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Seamless messaging, conversation history and social inbox converge user's many communication media
Facebook announced Monday that it has developed a “modern” messaging system that converges all text-based modes of communication--SMS, email, chat, Facebook messages--to create an immediate and more personal experience.
At the special morning event held in San Francisco, in advance of CEO Mark Zuckerberg’s conversation at the Web 2.0 Summit on Tuesday, Facebook walked through the new system, whose three key features are seamless messaging, conversation history and social inbox.
Today, 350 million people actively use messaging on the site and over four billion messages (including IM) are sent daily. Having found that the majority of messages are sent one-to-one between two friends, Facebook started working on this new messaging system.
As predicted, all users will soon have their very own Facebook email addresses based on the user’s vanity name (e.g., email@example.com). But Zuckerberg announced this like something added on, hardly the main attraction.
“This is not an email killer,” said Zuckerberg. “This is a messaging system that includes email as part of it.”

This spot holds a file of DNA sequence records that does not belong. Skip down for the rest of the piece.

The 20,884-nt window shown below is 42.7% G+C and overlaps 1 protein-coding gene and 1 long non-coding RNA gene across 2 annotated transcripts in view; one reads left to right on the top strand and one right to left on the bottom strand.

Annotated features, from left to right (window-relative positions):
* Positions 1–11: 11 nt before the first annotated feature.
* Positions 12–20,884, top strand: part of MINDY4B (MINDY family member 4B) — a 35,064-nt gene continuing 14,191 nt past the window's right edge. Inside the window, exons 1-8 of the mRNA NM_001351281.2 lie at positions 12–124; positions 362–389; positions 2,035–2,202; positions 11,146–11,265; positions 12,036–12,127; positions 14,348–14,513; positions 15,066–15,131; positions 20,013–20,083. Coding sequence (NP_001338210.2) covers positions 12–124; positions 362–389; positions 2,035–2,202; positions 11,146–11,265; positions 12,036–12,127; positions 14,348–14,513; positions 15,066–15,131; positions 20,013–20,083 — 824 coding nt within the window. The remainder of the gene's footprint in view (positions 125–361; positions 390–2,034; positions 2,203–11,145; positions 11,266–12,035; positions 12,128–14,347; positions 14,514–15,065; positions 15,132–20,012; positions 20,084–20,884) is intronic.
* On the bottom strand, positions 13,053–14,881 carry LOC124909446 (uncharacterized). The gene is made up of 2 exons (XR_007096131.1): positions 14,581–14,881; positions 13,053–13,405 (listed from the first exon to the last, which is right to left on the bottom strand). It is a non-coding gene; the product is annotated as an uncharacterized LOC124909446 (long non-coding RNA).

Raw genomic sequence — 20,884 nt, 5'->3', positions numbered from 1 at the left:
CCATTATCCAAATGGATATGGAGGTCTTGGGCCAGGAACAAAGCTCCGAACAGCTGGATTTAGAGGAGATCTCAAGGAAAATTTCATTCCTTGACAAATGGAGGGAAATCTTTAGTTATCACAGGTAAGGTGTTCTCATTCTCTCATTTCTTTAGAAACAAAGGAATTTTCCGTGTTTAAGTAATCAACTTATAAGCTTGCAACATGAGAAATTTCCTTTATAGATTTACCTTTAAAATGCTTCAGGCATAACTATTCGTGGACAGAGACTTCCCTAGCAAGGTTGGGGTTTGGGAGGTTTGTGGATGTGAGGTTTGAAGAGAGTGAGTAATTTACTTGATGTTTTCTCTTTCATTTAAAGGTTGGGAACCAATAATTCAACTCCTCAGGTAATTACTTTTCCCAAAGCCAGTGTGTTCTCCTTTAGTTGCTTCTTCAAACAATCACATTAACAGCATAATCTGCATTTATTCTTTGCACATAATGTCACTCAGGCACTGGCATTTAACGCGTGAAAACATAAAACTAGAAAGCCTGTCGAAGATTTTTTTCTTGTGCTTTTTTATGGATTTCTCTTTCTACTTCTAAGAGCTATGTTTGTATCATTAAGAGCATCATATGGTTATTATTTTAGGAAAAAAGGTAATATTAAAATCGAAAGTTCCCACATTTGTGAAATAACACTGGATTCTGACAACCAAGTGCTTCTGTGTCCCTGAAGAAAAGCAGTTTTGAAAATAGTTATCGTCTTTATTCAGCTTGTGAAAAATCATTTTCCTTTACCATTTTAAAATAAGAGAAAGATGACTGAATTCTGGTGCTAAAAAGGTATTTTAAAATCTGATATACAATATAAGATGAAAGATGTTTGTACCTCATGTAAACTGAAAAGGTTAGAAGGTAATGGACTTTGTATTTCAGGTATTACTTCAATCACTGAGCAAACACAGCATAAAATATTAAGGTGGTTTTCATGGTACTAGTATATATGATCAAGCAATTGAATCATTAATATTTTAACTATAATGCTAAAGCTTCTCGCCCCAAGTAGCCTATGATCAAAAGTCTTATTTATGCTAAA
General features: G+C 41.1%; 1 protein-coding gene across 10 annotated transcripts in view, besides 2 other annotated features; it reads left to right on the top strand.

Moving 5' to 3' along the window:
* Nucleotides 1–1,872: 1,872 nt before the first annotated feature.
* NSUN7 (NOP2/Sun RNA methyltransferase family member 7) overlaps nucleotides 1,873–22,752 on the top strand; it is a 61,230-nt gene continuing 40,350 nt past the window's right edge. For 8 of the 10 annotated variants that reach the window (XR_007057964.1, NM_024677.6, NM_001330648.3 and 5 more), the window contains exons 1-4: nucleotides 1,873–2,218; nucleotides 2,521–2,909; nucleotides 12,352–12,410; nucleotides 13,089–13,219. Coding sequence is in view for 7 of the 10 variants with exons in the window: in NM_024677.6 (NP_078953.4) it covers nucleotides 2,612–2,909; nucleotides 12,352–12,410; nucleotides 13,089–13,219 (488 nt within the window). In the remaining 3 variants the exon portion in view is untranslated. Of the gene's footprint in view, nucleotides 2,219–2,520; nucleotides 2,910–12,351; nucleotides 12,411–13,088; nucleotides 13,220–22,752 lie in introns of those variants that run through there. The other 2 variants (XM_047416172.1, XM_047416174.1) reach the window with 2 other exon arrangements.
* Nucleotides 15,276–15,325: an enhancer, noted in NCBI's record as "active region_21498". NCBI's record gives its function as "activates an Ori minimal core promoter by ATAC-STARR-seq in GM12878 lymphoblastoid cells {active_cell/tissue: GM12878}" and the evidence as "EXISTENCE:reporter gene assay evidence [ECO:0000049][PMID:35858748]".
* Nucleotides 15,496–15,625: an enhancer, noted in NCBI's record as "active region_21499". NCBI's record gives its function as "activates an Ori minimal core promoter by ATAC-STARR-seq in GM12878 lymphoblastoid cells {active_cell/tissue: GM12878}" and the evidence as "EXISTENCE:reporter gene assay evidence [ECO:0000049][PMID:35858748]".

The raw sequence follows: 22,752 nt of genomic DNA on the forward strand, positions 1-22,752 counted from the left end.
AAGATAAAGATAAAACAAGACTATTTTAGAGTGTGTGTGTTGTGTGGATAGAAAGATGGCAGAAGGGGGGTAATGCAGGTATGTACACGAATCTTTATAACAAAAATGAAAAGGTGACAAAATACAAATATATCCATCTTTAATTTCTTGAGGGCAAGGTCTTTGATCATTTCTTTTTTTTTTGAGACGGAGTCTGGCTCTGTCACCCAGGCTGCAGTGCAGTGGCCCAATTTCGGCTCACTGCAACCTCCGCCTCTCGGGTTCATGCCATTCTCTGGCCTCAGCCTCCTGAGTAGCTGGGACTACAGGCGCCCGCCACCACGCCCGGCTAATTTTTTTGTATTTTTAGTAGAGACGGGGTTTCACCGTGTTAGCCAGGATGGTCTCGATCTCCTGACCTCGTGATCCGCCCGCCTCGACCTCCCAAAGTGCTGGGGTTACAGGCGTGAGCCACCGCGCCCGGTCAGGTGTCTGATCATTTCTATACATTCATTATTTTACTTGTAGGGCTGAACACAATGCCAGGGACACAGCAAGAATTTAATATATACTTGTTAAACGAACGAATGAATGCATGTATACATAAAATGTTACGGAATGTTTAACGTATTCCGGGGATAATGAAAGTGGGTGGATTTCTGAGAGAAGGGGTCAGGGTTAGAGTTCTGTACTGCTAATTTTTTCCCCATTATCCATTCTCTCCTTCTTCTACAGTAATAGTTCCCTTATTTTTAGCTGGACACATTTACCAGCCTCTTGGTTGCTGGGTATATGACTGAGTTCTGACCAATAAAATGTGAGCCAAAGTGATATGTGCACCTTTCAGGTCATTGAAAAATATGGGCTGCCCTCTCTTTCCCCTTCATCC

Zuckerberg, as usual, shied away from claims that Facebook was pursuing a strategy that would defeat or put down its competitors, like Google, for good. Frankly admitting that “Gmail is a killer product,” he instead said that Facebook’s new messaging system was designed to tie together all the different avenues of communication. If the user wants to use Gmail (and forego the Facebook email account), that’s fine.
In fact, the new messaging system is modeled more after chat than email because Facebook has done away with subject lines, cc, bcc, and with them, all the friction of sending someone a message. Facebook’s ultimate goal is to coalesce all text conversations between two people in one continuous stream, whether one of the two prefers email and the other prefers chat or SMS. No matter how they communicate, Facebook will bring all the messages together under one head.
What that means, of course, is that Facebook will be organizing the most comprehensive conversation history between two people ever achieved on the Web.
The social inbox is basically the next evolution of the Facebook messages inbox, in that it will be the hub for all the messages being sent and received as described above. Chat messages and text messages can all be aggregated under this one roof, if the user so chooses.
The new messaging system will roll out “pretty slowly over the next few months,” says Zuckerberg, as the engineering team iterates slowly and listens to user feedback as the product scales.
Voice and video features may come further down the line.
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